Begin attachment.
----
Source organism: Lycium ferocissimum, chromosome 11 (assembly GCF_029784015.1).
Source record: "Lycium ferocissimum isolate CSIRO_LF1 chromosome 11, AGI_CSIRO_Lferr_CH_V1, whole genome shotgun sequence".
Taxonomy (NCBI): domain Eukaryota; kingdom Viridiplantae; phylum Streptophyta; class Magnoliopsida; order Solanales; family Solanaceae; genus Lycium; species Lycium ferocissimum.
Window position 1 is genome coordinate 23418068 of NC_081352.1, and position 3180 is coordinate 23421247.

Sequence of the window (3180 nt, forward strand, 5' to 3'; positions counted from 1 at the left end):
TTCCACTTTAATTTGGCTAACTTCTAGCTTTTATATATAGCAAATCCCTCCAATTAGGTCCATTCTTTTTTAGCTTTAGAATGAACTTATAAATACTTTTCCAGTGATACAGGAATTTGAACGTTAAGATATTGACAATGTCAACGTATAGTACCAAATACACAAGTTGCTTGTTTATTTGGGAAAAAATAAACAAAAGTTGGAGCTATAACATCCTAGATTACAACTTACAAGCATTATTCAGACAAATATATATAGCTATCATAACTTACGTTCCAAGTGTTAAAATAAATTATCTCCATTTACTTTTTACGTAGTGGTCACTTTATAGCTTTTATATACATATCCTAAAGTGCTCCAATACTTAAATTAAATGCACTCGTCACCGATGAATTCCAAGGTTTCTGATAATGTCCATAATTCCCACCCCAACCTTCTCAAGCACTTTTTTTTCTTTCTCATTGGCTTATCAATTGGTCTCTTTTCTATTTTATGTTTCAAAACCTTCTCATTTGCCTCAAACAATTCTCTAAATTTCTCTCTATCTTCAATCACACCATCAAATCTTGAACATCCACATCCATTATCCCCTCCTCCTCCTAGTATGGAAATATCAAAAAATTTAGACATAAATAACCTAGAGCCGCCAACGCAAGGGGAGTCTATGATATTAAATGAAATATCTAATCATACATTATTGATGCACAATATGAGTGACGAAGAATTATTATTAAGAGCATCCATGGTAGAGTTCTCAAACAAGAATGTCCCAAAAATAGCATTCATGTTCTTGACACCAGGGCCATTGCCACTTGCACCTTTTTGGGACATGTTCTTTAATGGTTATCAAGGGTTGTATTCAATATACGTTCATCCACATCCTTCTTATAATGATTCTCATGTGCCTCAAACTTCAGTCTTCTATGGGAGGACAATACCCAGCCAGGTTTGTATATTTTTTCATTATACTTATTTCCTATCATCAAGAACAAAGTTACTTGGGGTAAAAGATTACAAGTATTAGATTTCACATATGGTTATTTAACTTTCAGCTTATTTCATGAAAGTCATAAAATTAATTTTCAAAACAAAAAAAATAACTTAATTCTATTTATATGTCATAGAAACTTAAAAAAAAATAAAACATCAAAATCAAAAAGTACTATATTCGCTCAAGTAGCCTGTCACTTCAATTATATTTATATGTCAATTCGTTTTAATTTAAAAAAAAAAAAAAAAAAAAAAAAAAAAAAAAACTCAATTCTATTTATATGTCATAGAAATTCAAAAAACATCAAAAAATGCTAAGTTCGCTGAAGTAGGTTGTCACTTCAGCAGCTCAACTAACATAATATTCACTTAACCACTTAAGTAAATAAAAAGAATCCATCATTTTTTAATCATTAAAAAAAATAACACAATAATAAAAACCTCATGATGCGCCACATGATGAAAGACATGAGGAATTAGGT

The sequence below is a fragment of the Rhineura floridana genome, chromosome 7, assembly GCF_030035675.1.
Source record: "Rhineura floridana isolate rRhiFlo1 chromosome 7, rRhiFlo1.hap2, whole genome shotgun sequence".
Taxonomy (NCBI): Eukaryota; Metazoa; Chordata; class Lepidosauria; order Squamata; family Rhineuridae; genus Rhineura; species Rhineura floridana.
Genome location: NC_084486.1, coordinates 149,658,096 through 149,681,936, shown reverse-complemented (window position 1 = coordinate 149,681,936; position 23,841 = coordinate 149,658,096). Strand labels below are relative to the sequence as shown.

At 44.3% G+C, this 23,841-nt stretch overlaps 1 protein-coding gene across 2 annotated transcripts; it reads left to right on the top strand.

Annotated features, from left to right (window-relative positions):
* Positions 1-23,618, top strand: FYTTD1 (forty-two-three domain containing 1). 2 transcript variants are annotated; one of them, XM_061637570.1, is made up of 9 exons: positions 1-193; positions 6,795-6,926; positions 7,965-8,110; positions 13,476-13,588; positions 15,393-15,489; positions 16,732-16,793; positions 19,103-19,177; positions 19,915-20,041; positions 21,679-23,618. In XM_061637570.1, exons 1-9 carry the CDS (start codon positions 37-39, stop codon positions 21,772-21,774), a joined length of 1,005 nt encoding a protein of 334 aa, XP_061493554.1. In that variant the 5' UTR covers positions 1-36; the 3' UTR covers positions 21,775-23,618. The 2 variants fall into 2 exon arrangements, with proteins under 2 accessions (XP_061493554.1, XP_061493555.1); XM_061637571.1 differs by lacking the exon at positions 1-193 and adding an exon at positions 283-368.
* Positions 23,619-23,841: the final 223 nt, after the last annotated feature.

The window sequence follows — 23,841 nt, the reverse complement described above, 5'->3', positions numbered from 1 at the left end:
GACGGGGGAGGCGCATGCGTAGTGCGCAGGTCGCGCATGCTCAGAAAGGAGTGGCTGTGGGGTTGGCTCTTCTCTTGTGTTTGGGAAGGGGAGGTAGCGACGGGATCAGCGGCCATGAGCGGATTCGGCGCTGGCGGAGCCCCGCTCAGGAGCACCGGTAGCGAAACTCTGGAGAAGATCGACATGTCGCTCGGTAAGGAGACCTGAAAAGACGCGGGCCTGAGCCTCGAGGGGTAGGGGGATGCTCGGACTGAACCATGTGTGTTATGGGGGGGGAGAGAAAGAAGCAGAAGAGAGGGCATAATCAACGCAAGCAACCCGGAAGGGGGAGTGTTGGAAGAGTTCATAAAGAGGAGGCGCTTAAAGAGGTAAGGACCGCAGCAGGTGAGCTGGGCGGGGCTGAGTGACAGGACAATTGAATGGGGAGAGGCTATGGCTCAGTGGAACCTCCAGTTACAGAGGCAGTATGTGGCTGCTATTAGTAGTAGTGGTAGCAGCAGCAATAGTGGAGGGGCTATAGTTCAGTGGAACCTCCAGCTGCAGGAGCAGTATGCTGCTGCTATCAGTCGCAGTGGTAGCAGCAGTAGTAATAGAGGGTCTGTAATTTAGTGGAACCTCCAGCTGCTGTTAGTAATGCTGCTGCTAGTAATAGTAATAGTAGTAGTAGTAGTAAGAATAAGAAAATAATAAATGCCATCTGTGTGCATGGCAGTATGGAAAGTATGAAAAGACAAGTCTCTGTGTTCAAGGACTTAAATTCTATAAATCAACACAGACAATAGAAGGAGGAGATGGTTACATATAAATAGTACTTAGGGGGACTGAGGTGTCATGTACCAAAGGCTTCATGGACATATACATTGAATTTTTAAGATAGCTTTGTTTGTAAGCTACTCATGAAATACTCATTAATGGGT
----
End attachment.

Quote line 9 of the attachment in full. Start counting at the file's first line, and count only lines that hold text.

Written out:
Taxonomy (NCBI): Eukaryota; Metazoa; Chordata; class Lepidosauria; order Squamata; family Rhineuridae; genus Rhineura; species Rhineura floridana.